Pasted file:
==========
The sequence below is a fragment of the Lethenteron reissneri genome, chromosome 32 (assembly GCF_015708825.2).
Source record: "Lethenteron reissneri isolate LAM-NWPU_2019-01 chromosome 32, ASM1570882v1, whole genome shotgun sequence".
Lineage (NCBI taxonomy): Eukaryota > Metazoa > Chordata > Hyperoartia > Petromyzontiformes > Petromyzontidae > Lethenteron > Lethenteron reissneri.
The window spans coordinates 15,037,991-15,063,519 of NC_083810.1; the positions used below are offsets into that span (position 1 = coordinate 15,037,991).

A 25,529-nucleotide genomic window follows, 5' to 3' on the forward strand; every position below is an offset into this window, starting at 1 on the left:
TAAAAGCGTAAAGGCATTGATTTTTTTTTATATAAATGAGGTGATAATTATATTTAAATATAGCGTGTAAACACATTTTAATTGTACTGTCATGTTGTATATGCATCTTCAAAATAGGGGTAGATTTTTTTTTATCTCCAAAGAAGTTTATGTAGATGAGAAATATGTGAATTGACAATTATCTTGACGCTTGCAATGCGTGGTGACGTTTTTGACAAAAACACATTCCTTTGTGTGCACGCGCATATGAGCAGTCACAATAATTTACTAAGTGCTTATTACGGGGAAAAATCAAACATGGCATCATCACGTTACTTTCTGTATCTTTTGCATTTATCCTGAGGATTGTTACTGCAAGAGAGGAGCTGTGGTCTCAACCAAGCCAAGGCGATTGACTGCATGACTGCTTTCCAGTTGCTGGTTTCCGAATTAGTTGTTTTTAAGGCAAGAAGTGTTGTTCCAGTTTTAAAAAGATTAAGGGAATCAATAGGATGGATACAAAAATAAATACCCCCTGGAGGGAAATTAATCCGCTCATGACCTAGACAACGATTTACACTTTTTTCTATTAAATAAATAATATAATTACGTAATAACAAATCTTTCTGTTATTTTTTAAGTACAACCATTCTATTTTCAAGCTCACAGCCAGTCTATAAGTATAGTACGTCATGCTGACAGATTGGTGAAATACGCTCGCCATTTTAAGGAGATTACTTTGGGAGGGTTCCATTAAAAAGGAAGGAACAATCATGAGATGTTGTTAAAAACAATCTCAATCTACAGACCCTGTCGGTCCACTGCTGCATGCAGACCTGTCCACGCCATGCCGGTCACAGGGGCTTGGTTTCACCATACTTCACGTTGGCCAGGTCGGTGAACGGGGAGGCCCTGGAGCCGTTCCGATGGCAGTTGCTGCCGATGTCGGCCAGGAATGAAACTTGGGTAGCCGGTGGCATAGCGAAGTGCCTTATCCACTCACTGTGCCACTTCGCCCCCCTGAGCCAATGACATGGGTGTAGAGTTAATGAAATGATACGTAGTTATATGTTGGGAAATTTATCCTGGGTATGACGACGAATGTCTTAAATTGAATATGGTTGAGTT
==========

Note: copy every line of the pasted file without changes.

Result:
The sequence below is a fragment of the Lethenteron reissneri genome, chromosome 32 (assembly GCF_015708825.2).
Source record: "Lethenteron reissneri isolate LAM-NWPU_2019-01 chromosome 32, ASM1570882v1, whole genome shotgun sequence".
Lineage (NCBI taxonomy): Eukaryota > Metazoa > Chordata > Hyperoartia > Petromyzontiformes > Petromyzontidae > Lethenteron > Lethenteron reissneri.
The window spans coordinates 15,037,991-15,063,519 of NC_083810.1; the positions used below are offsets into that span (position 1 = coordinate 15,037,991).

A 25,529-nucleotide genomic window follows, 5' to 3' on the forward strand; every position below is an offset into this window, starting at 1 on the left:
TAAAAGCGTAAAGGCATTGATTTTTTTTTATATAAATGAGGTGATAATTATATTTAAATATAGCGTGTAAACACATTTTAATTGTACTGTCATGTTGTATATGCATCTTCAAAATAGGGGTAGATTTTTTTTTATCTCCAAAGAAGTTTATGTAGATGAGAAATATGTGAATTGACAATTATCTTGACGCTTGCAATGCGTGGTGACGTTTTTGACAAAAACACATTCCTTTGTGTGCACGCGCATATGAGCAGTCACAATAATTTACTAAGTGCTTATTACGGGGAAAAATCAAACATGGCATCATCACGTTACTTTCTGTATCTTTTGCATTTATCCTGAGGATTGTTACTGCAAGAGAGGAGCTGTGGTCTCAACCAAGCCAAGGCGATTGACTGCATGACTGCTTTCCAGTTGCTGGTTTCCGAATTAGTTGTTTTTAAGGCAAGAAGTGTTGTTCCAGTTTTAAAAAGATTAAGGGAATCAATAGGATGGATACAAAAATAAATACCCCCTGGAGGGAAATTAATCCGCTCATGACCTAGACAACGATTTACACTTTTTTCTATTAAATAAATAATATAATTACGTAATAACAAATCTTTCTGTTATTTTTTAAGTACAACCATTCTATTTTCAAGCTCACAGCCAGTCTATAAGTATAGTACGTCATGCTGACAGATTGGTGAAATACGCTCGCCATTTTAAGGAGATTACTTTGGGAGGGTTCCATTAAAAAGGAAGGAACAATCATGAGATGTTGTTAAAAACAATCTCAATCTACAGACCCTGTCGGTCCACTGCTGCATGCAGACCTGTCCACGCCATGCCGGTCACAGGGGCTTGGTTTCACCATACTTCACGTTGGCCAGGTCGGTGAACGGGGAGGCCCTGGAGCCGTTCCGATGGCAGTTGCTGCCGATGTCGGCCAGGAATGAAACTTGGGTAGCCGGTGGCATAGCGAAGTGCCTTATCCACTCACTGTGCCACTTCGCCCCCCTGAGCCAATGACATGGGTGTAGAGTTAATGAAATGATACGTAGTTATATGTTGGGAAATTTATCCTGGGTATGACGACGAATGTCTTAAATTGAATATGGTTGAGTT